Resource Database: Geography, Earth and Environmental Sciences

Title The Use of the Internet and World-wide Web in the Development of New Courses
Originator Trevor Emmett
Department Department of Geology, Anglia Polytechnic University, UK
Tel. +44 (0)1223 363271 (Ext.2346)
Fax +44 (0)1223 352979

The introduction and development of new courses is now seen as an integral part of the strategic plans of most UK HE institutions. Often, this involves little more than minor re-jigging and re-naming of existing courses to take opportunistic advantage of short-lived(?) 'niche markets' (e.g. parts of biology courses become 'food science', physics becomes 'energy in the environment', and so on). Small geology departments have extremely limited potential for this sort of activity, but three years ago it was decided to develop, in collaboration with other projects within the University, some courses in remote sensing in general, and planetary geology in particular. These courses have now run for a full year; they have recruited well and have been favourably received by the students that have taken them.

Resources to teach and support these new courses were virtually non-existent, and had to be acquired with minimal recourse to the University's financial base. That the new courses are now established and working well would not have been possible without apparently cost-free resources available via the Internet and WWW. The support obtained from the Internet/WWW can be divided into three categories:

  1. Recent advances in sensor platforms and data-processing methodologies. This is a rapidly moving field and the resources of the WWW were indispensable in designing and implementing up-to-date curricula.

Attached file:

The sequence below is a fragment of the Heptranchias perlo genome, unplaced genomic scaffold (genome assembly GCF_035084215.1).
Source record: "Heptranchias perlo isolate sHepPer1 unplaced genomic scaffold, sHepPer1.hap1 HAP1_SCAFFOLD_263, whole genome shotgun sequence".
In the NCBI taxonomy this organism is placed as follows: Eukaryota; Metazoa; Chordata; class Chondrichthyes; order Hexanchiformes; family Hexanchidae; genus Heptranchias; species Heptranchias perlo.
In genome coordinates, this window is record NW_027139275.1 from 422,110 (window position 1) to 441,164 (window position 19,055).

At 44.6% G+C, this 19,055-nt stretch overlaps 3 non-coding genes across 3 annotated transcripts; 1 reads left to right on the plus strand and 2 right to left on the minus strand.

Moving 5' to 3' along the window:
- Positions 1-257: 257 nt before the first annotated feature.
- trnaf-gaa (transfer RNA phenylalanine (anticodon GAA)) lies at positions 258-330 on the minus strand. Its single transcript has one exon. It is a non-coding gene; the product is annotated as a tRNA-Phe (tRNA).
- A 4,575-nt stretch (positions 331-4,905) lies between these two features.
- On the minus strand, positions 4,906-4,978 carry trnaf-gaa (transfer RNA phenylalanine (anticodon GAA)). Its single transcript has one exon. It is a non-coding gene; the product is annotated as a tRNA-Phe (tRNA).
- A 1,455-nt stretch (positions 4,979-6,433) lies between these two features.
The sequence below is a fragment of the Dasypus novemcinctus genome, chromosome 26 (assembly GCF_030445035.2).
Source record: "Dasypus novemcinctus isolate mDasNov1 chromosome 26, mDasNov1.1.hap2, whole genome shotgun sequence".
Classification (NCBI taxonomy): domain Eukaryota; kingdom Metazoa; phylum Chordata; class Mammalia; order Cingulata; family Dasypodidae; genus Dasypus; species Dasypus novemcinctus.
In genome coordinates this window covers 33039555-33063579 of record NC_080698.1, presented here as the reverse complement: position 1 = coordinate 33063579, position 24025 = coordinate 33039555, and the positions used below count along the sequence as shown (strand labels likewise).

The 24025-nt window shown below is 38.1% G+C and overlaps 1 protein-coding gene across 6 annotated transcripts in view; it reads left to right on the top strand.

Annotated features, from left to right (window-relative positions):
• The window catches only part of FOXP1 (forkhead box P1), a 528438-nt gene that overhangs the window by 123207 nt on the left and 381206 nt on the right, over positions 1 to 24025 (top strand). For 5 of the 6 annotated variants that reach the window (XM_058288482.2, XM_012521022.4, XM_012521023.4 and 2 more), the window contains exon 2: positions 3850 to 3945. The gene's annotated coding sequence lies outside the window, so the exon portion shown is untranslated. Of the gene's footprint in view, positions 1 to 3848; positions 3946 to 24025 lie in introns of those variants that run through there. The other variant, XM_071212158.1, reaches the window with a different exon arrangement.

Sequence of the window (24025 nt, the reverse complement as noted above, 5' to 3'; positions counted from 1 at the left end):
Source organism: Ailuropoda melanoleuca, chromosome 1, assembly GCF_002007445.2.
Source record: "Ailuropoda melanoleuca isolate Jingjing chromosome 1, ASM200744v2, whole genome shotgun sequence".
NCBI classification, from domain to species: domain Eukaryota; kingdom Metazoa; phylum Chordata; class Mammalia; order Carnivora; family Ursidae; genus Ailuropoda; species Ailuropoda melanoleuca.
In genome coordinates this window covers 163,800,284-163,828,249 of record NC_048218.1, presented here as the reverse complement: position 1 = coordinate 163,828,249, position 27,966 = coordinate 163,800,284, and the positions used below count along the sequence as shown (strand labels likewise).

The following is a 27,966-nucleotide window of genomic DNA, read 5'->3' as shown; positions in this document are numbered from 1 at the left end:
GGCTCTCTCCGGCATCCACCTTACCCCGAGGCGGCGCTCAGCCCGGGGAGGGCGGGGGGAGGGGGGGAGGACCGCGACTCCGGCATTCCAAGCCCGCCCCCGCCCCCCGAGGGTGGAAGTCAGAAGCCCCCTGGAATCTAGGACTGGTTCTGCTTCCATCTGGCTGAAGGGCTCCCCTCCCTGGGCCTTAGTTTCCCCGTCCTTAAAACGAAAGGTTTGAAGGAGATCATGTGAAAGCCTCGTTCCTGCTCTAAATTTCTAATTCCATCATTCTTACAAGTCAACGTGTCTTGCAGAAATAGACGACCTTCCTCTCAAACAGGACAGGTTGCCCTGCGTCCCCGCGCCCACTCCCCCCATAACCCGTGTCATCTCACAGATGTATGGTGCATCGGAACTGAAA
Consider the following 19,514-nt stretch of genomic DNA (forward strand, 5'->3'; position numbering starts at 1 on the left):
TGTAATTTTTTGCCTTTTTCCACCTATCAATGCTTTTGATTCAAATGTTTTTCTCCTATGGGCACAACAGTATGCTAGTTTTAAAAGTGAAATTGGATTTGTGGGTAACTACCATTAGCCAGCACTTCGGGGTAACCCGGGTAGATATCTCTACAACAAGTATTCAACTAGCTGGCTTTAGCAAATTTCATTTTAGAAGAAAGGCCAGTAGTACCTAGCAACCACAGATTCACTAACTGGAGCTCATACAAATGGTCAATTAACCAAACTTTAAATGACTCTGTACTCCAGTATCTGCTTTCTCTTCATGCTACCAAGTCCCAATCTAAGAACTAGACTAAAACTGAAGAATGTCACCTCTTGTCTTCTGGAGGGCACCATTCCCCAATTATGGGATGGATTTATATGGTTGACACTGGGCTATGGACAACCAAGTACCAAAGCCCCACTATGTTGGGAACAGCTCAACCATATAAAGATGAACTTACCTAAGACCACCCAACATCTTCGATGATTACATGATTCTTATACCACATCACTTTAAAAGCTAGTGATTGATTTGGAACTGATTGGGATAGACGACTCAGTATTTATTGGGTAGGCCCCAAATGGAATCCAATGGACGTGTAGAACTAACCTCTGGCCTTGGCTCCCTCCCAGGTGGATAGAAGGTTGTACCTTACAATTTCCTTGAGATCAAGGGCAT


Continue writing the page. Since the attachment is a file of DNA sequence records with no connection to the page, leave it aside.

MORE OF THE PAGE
2. Access to databases and exemplar material. All remote sensing requires data, mostly images, and much of this is now available commercially (all be it at reduced cost to academics etc.). The ability to pull a useful number of very large data sets of the Internet/WWW was probably the key to making new courses even faintly feasible. It was also possible to acquire some very useful and powerful software (mostly free) in this way.
  3. Access to bibliographic and other databases. Access to the recent literature is, of course, an essential and indispensable requirement of all HE courses. Being able to access (mostly) US databases and judicious use of the ILL system allowed this to take place for the new courses with minimal demands on existing library resources.

It is no small advantage that these resources are available not only to lecturers designing and delivering the courses, but also in the self-same way to students taking the courses. The Internet and World-Wide Web are powerful tools which should enable all institutions to offer a greater variety of high quality and up-to-date courses in a diverse range of subjects. Such developments would, under normal circumstances, be prohibitively expensive for most publicly funded institutions.


Remote sensing
World Wide Web (WWW)

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